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Discussion on Life expectancy with Wobblers?

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Roxanne M. Roofe (Rmroofe)
Posted on Tuesday, Jun 4, 2002 - 12:21 pm:   Edit PostPrint Post

As I am a new member let me know how I can improve, to get my question answered better...

My question is a difficult one I know, but how long does a horse that is diagnosed with Wobblers usually live, and is it usually some other complication that brings you to the place of doing the right thing (euthanasia?)?

I will give you some background on my horse...Indy (barn name!) is a 5 year old Appendix Quarterhorse gelding. I bought him as a 2 year old and broke him out with the help of my trainer (also his breeder). I rode him for a year with only the usual bumps and scrapes that a silly young horse encounters. I was getting ready to show him for real when last spring he started interfering on the inside of his front legs, he had just been shoed for the first time that year and so we thought he might need some adjustment, and the vet was coming the next week to do usual spring shots, in the mean time I put him on stall rest.

When the vet came he diagnosed him as "neurological" saying it was EPM or Wobblers. I took him to a University Vet Center (I won't name it) and over the course of two visits had blood and spinal taps done and ruled out EPM. That left Wobblers which the radiographs confirmed this. They were pushing me to put him down, advised me not to ride him and sent me and my horse home. My local vet told me there was no need to do anything rash and as long as he is stable to let him be (I have the resources to let him be a pasture ornament for as long as he can be one).

He has stabilized, though I would say this spring his hind end seems more unstable than it has been; he has had an eye infection, a run in with a porcupine, and just a couple weeks ago diagnosed with "lymes" )I forget the correct term at this moment...) He has recovered from the "lymes" but was barely able to stand for a few days and i fear if he had fallen would he have been able to get up? As a result has lost quite a bit of weight.

So, back to my question of how long he might stay stable-no can or will tell me. I have paid close attention to his diet and taken the advice of the University vet of making sure he gets added Vitamin E, turned him out to pasture with my older mare (24) and they are happy with each other, and keep bell boots on him so that when he is running around he will not scrape himself. I don't know what else I can do for him...

I would welcome any further thoughts.
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Robert N. Oglesby DVM (Dro)
Posted on Wednesday, Jun 5, 2002 - 5:59 am:   Edit PostPrint Post

I am so sorry to hear about your Indy. I am afraid it is a case that no one can tell you Roxanne.

With Wobblers the slow worsening is do to an accumulation of lots of small injuries until something happens, perhaps a trip, that creates a large injury at which point a large injury to the spinal cord occurs and a sudden severe worsening. When that trip happens is any bodies guess. Asssuming the diagnosis is correct and if surgery is not an option, it sounds like you are doing all you can at this point.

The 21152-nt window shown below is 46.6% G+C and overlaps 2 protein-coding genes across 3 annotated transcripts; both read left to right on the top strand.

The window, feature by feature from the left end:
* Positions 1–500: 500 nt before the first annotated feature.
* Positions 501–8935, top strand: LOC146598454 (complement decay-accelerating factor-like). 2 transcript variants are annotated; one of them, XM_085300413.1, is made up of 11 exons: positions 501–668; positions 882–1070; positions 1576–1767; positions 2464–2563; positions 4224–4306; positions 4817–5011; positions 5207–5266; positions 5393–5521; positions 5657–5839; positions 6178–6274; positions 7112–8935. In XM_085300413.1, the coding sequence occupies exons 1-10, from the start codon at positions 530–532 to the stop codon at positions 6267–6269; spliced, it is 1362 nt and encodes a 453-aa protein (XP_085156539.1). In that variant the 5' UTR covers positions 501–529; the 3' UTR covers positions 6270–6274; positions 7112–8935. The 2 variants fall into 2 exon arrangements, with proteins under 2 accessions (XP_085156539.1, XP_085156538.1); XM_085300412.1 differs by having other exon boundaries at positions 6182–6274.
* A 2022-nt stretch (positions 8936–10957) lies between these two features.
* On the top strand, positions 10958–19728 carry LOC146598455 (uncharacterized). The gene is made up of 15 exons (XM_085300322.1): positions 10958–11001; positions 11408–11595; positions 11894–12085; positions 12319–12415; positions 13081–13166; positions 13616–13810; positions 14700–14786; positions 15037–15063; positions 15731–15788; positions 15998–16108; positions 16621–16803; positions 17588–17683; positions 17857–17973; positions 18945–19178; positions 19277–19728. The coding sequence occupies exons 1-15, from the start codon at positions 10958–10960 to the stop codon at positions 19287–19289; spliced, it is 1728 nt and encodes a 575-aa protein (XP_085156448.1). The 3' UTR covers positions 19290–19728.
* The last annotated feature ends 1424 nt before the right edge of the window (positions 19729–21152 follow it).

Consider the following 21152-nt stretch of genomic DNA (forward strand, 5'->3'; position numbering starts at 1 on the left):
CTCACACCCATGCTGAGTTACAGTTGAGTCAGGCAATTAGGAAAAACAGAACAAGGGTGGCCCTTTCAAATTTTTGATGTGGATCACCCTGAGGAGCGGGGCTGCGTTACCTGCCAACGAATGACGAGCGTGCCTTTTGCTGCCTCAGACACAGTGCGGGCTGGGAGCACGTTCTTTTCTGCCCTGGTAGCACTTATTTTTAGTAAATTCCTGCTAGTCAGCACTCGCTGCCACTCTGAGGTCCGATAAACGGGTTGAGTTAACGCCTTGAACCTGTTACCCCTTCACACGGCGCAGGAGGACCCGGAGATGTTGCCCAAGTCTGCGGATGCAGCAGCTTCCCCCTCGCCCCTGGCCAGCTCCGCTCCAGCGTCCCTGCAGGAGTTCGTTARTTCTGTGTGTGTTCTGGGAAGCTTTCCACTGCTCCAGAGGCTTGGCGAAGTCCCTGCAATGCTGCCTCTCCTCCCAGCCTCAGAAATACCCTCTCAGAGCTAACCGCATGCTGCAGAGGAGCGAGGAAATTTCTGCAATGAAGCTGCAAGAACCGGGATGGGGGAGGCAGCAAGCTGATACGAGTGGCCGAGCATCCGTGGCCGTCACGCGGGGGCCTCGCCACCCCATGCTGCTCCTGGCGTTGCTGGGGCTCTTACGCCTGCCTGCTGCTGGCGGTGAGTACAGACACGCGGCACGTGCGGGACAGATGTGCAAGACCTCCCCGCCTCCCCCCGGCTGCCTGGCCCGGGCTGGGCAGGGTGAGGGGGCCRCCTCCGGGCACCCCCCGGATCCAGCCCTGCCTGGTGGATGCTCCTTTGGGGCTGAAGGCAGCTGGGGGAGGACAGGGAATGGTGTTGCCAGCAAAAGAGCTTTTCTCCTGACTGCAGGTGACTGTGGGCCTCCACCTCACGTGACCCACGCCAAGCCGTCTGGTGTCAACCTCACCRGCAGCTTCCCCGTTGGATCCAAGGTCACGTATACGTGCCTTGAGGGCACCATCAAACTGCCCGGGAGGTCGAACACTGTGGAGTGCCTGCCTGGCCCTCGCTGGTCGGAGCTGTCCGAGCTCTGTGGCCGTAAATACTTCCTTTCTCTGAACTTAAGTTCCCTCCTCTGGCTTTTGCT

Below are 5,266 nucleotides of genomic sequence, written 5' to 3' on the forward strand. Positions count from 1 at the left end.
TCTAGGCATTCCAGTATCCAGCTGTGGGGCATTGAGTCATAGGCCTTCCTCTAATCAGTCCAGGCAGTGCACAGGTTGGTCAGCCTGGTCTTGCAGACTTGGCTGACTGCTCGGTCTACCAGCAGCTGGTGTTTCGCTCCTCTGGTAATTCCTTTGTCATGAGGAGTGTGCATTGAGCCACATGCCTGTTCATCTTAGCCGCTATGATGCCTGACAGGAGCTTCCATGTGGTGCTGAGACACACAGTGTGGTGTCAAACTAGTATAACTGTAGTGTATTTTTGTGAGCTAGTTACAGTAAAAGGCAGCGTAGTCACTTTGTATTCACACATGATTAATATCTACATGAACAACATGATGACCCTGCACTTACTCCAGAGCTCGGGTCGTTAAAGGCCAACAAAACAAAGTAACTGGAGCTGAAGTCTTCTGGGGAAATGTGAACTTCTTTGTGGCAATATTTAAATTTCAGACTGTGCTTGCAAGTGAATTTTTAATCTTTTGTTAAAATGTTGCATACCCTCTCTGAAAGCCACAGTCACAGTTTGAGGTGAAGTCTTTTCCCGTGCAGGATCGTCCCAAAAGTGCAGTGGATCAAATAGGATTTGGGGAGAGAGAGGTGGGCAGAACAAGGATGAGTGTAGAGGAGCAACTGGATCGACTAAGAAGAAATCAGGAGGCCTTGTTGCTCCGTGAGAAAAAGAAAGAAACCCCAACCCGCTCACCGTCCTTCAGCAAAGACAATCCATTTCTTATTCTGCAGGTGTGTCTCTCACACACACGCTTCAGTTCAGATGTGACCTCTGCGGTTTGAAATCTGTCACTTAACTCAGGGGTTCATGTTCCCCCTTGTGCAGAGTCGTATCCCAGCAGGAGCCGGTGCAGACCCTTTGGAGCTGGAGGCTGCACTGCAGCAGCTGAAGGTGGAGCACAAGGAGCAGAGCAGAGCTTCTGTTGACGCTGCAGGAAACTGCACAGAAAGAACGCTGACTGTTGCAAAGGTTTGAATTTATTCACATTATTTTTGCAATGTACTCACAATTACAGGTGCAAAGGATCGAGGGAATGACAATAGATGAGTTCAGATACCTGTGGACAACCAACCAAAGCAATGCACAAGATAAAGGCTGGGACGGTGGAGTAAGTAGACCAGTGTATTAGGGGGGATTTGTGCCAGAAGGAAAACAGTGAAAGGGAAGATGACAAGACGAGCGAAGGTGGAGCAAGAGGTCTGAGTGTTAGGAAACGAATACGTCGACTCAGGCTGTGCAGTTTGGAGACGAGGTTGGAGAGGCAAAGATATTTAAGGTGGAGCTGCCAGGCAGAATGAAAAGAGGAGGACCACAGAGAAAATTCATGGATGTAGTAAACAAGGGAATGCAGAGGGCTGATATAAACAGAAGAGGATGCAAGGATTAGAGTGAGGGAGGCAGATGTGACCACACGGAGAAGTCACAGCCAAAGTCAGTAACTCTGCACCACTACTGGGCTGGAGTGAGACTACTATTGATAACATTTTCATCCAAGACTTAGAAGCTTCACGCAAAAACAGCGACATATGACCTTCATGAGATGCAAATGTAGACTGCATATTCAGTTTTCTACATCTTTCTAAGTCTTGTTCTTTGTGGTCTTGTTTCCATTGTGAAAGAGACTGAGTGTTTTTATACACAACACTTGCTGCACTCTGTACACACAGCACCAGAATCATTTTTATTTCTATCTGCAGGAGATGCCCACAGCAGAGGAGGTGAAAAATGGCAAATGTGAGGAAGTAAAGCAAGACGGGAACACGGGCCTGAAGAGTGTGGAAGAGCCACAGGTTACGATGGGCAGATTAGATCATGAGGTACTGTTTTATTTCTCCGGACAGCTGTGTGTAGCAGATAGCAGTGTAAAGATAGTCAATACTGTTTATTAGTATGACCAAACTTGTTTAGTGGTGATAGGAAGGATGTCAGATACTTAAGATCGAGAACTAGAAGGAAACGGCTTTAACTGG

DrO
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Roxanne M. Roofe (Rmroofe)
Posted on Wednesday, Jun 5, 2002 - 9:43 am:   Edit PostPrint Post

Dr. O,

Thank you for your time and thoughts, and they are consistent with what I thought they would be. That no one really knows! :)

The diagnosis is correct I am sure (unfortunately), and surgery was presented to me as not very hopeful and super risky. So what are your choices but to end it right there, do risky-no guarantee surgery or give him a life of leisure for as long as he is happy, and start over with another.

But, if I have learned anything it is to have a pre-purchase exam done (with no total guarantees) and not to dismiss stumbling, tripping, and etc. as simply the incoordination of a growing baby.

Thank you again for your input.

Roxanne
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Suzanne Moore (Suzym)
Posted on Wednesday, Jun 5, 2002 - 12:14 pm:   Edit PostPrint Post

Roxanne ~ I'm so sorry about the problems you are having with your Indy :( I too have an "Indy" He's a four year old Morgan gelding. I will be following this thread, and my thoughts and prayers will be with YOUR Indy.

DrO ~ I thought wobbler surgery was more successful than this case suggests. Perhaps some cases are better surgical candidates than others?

Take care, Roxanne. We will be thinking of you and Indy.

Suzy and Indy
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Roxanne M. Roofe (Rmroofe)
Posted on Wednesday, Jun 5, 2002 - 2:06 pm:   Edit PostPrint Post

Suzy,

Thank you for your thoughts, and I hope your Indy stays well!

Roxanne
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Robert N. Oglesby DVM (Dro)
Posted on Thursday, Jun 6, 2002 - 6:59 am:   Edit PostPrint Post

Suzanne,
The outcome of surgery is based on the severity and location of the lesions and the degree of incoordination present. Each case is different.
DrO
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